Weir, who will turn 65 this year, came out and immediately started in with Hell in a Bucket, then a Dylan cover, followed by Dark Hollow, On the Road Again… Local favorite Phil Salazar came out with his fiddle to a warm greeting by the audience and the two  them proceeded to launch into Mexicali Blues.  After that Bob veered into The Other One, which was the first time of the evening I truly missed the drums of Hart/Kreutzmann and the thunder-clap of Phil Lesh’s bass.  If you’d like to hear a version from 1971, here’s a good one: 

My first experience of Ventura was hitching to a Dead show at the Fairgrounds in 1977.  It was another scene, but I remember more dirt than many of the other venues…I also recall seeing some friends from elementary school there – can’t say I remember much else about that show though.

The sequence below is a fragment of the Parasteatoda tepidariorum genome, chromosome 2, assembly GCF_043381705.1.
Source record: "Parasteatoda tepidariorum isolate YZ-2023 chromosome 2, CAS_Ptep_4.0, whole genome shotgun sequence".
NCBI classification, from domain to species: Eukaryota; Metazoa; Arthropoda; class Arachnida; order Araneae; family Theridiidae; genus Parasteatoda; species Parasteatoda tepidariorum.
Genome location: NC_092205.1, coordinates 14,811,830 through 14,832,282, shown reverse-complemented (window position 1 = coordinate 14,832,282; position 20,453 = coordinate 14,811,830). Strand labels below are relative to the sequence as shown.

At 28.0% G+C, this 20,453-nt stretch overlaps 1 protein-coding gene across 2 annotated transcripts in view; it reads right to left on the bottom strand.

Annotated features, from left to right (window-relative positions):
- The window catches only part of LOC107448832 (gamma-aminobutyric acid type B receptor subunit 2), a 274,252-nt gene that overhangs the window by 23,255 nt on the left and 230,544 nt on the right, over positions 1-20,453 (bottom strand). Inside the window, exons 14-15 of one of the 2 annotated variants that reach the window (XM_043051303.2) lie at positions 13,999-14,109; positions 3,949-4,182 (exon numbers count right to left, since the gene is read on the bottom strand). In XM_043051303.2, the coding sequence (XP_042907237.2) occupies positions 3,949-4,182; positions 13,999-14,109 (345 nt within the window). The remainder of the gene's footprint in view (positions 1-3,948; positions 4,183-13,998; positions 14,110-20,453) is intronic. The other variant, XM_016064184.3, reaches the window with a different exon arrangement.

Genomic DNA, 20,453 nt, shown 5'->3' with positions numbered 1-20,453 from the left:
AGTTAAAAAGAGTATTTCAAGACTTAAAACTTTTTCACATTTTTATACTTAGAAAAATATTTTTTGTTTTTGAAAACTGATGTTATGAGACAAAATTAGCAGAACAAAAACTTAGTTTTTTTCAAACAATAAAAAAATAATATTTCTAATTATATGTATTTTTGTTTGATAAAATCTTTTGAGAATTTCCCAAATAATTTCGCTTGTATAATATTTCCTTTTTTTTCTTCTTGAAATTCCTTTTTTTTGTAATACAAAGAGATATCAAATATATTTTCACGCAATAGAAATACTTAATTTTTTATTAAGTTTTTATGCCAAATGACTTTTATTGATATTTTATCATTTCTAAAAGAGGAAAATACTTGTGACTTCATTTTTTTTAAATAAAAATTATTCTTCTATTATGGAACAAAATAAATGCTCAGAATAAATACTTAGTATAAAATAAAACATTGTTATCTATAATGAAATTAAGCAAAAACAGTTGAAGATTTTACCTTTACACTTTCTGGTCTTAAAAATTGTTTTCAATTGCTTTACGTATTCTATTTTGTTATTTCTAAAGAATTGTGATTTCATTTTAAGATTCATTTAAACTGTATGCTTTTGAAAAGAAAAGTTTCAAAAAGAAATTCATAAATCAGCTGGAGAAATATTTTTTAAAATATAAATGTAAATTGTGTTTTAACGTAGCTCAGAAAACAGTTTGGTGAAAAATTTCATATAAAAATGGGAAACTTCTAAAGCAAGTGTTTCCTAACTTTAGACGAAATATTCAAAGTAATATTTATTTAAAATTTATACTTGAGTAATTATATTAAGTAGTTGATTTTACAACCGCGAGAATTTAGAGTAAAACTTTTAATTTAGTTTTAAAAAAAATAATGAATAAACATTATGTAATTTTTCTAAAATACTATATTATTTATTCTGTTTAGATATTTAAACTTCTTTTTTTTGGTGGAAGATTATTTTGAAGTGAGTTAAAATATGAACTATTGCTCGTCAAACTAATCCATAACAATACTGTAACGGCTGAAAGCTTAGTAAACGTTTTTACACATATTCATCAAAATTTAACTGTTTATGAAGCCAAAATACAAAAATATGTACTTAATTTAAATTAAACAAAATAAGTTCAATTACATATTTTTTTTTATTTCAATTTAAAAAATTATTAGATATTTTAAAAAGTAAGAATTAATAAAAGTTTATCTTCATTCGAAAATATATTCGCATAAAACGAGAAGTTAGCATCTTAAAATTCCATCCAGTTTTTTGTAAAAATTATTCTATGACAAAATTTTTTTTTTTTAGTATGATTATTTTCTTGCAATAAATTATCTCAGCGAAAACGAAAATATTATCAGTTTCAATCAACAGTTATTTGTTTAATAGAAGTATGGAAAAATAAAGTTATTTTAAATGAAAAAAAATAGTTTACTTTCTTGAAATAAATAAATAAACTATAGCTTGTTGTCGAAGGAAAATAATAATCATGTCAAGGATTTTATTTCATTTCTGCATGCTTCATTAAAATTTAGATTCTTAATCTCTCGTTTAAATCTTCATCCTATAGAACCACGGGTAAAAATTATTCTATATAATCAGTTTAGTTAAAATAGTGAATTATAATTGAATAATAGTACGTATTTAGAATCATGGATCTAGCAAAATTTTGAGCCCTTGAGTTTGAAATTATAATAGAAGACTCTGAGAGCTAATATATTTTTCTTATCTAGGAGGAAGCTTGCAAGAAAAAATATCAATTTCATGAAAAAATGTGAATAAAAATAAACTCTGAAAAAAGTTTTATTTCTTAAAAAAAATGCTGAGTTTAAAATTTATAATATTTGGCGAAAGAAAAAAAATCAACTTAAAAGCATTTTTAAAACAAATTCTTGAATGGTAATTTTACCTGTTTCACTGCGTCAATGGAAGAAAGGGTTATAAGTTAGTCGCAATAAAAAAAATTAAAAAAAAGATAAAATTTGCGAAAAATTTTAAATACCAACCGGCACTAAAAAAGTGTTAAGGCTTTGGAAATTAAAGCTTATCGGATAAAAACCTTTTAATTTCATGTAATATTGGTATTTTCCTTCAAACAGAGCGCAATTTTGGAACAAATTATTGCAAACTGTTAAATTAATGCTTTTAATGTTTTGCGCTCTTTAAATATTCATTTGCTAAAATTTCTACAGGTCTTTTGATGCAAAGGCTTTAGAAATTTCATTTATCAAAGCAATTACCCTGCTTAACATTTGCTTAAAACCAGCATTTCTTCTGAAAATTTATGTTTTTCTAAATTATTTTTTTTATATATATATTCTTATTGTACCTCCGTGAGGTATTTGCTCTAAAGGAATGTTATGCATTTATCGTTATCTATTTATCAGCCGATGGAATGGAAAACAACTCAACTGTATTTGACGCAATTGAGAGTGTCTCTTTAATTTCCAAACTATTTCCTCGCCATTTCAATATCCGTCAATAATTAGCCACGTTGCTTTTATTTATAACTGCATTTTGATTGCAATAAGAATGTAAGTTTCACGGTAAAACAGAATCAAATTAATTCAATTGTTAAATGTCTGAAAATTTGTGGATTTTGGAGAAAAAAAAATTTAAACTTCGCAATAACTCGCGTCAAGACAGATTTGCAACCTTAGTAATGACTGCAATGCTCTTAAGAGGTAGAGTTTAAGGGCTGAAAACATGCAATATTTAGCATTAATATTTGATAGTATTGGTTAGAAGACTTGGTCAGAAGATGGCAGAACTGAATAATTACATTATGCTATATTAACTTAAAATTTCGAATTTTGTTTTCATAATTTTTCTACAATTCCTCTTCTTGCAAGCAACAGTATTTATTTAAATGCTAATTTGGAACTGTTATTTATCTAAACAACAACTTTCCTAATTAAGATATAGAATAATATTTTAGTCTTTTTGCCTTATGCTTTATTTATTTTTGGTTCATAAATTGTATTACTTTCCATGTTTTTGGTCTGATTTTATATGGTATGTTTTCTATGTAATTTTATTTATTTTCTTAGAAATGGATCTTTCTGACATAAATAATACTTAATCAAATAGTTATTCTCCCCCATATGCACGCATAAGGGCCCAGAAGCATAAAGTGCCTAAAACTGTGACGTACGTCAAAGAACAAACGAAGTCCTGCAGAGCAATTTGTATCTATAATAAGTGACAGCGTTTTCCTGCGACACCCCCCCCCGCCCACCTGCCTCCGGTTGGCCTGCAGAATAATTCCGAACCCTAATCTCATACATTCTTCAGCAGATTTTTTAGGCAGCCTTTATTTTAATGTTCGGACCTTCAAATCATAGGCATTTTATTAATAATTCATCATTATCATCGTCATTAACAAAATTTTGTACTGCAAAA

Saturday’s show was well attended and  enjoyed by all, perhaps some more than others.  Maybe it was the beer, maybe I’m getting on, but I nodded off for a song or two before the night was through…